Company directors should have at least a basic, general understanding of corporate insolvency law. This is particularly true when the company’s finances are under stress, as circumstances can easily arise where the directors may face personal liability for decisions they make without properly understanding their duties to creditors and the legal consequences of their action or inaction.
When a company (rather than an individual or a partnership) becomes insolvent, the law provides, in effect, for two types of outcome. One is that the company enters into a “rescue” type of proceeding, usually with the objective of enabling all or part of the company’s business to continue. The other is liquidation, whereby the company ceases to trade and is wound up.
Sometimes, an insolvent company will go through both procedures. That can happen where, for instance, an administrator is appointed and sells the company’s primary business as a going concern. Following the sale, the administration ends and the company goes into liquidation, with the liquidator distributing the sale proceeds and any other assets of the company to the company’s creditors.
When a company goes into administration , an administrator takes over management and control of the company. The administrator has extensive powers to manage the affairs of the company. Amongst other things, it can remove and appoint directors, manage the business of the company, and dispose of the company’s assets.
There are several ways that an administrator can be appointed. The directors of the company can elect to put the company into administration and appoint an administrator by filing notice with the court. The court itself can (usually on application of creditors or, in some cases, a government regulator) order the appointment of an administrator. The holder of a qualifying floating charge (who is usually a secured lender) can also appoint an administrator by notice to the court.
An administrator’s primary obligation is to rescue the company as a going concern or, if that is not possible, to achieve a return for the creditors that would be better than they would have obtained if the company were wound up with its assets sold off piecemeal.
When an administrator is appointed, there is a moratorium that takes effect at the time of appointment. This prevents creditors from taking any enforcement action, such as the appointment of a receiver (which is discussed below).
Frequently, where an insolvent company has a viable business that is capable of trading profitably if it can be relieved of its debts, the administrator will attempt to sell the business as a going concern. Such a sale is an “asset sale” rather than a “share sale”, which means that the purchaser acquires the business by purchasing a collection of assets. This means that the liabilities associated with the business are, by and large, left with the insolvent company after the sale.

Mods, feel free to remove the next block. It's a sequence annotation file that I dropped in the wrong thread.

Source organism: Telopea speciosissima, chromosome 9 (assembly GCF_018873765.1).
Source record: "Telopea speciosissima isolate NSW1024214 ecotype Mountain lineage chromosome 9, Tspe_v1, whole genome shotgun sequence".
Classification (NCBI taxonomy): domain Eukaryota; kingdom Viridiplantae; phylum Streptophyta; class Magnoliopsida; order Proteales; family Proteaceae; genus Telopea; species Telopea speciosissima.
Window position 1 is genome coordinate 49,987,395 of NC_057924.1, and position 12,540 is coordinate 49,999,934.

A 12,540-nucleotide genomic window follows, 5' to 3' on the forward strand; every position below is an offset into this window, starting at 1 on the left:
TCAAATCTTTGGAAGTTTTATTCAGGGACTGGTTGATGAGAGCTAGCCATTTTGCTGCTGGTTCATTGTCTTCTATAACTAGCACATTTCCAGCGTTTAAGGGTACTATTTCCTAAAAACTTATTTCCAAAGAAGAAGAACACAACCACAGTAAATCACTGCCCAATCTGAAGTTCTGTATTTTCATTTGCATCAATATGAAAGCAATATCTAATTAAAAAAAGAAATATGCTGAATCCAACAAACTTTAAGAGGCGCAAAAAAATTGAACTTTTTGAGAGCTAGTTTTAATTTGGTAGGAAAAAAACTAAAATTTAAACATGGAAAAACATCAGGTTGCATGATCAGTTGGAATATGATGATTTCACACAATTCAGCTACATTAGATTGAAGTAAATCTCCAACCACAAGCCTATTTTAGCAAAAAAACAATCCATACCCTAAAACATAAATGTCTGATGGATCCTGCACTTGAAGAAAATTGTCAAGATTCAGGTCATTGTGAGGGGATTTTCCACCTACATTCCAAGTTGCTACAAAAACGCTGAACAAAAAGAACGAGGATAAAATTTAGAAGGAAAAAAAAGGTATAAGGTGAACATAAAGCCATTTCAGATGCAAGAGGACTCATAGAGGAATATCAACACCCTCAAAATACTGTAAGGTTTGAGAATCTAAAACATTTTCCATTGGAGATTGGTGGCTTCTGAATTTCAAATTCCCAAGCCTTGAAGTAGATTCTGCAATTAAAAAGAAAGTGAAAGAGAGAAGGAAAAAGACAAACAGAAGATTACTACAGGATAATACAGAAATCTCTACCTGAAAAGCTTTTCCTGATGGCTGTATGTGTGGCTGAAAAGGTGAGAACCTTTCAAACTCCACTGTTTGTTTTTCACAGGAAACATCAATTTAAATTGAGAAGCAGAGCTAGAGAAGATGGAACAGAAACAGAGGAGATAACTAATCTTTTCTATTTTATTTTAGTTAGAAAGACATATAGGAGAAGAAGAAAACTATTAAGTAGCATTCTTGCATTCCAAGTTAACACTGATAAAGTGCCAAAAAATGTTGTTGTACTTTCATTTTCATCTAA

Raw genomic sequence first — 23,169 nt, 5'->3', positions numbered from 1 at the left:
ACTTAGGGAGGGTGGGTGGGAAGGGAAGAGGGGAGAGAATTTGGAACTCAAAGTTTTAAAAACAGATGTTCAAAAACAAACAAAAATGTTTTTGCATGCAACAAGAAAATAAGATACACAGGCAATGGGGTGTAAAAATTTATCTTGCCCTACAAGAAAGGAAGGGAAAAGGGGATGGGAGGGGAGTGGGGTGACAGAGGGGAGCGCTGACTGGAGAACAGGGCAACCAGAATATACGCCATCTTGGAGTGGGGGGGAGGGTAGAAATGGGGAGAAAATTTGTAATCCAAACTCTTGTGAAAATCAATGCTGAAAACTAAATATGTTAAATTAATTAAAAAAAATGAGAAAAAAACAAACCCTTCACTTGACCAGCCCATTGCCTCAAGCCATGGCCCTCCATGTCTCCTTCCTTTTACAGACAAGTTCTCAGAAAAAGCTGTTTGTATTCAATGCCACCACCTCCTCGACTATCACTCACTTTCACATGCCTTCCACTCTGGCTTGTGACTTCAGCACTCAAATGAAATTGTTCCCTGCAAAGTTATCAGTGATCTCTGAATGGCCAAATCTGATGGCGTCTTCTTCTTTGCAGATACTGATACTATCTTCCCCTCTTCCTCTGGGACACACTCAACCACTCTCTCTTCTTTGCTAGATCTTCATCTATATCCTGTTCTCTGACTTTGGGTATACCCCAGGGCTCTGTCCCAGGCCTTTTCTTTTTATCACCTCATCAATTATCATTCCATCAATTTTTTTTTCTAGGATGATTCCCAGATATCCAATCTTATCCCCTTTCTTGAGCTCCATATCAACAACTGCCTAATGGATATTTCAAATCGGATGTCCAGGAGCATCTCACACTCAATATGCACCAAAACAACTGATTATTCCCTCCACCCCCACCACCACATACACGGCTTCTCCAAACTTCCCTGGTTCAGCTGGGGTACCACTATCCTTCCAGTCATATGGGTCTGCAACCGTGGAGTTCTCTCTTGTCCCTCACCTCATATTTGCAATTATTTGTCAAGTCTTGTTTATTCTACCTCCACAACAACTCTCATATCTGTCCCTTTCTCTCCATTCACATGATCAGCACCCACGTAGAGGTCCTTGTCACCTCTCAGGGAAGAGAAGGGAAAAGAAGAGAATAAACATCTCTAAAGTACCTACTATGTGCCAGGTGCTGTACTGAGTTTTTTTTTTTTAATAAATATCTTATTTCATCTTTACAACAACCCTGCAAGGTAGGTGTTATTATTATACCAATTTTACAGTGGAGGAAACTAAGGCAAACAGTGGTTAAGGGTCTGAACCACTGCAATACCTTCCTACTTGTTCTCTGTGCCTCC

The sale of a business by an administrator will frequently enable a viable business to continue to trade, which can preserve jobs for the company’s workers and may mean that the company’s creditors get the benefit of the company’s goodwill as part of the price realised for the business (which they would not have in a liquidation — see below).
In recent years, ” pre-pack ” administrations have become more popular. A “pre-pack” is a sale of an insolvent company’s business that has been agreed in advance of the appointment of the administrator. One of the justifications for a pre-pack sale is that it allows the business to avoid some of the stigma associated with insolvency. Therefore it enables the company to get a better price for the business than an administrator would have been able to achieve if it marketed the business after being appointed.
Company Voluntary Arrangement
A company voluntary arrangement (or ” CVA “) is, in effect, a debt restructuring agreement. The main features of a CVA are:
- There are no restrictions on what the company can agree with its creditors, except that the agreement cannot affect the rights of any secured creditor (usually lenders) or preferential creditor (basically, employees) without the consent of the affected secured or preferential creditor.
- The unsecured creditors are entitled to vote on a resolution approving the CVA. The CVA is binding on all unsecured creditors if approved by 75% (by value) of the unsecured creditors who vote on it, provided that no more than 50% (in number) of the unsecured creditors vote against it.
- A creditor or shareholder who objects to the CVA can raise his objection with the court during the 28 day period after the CVA is approved.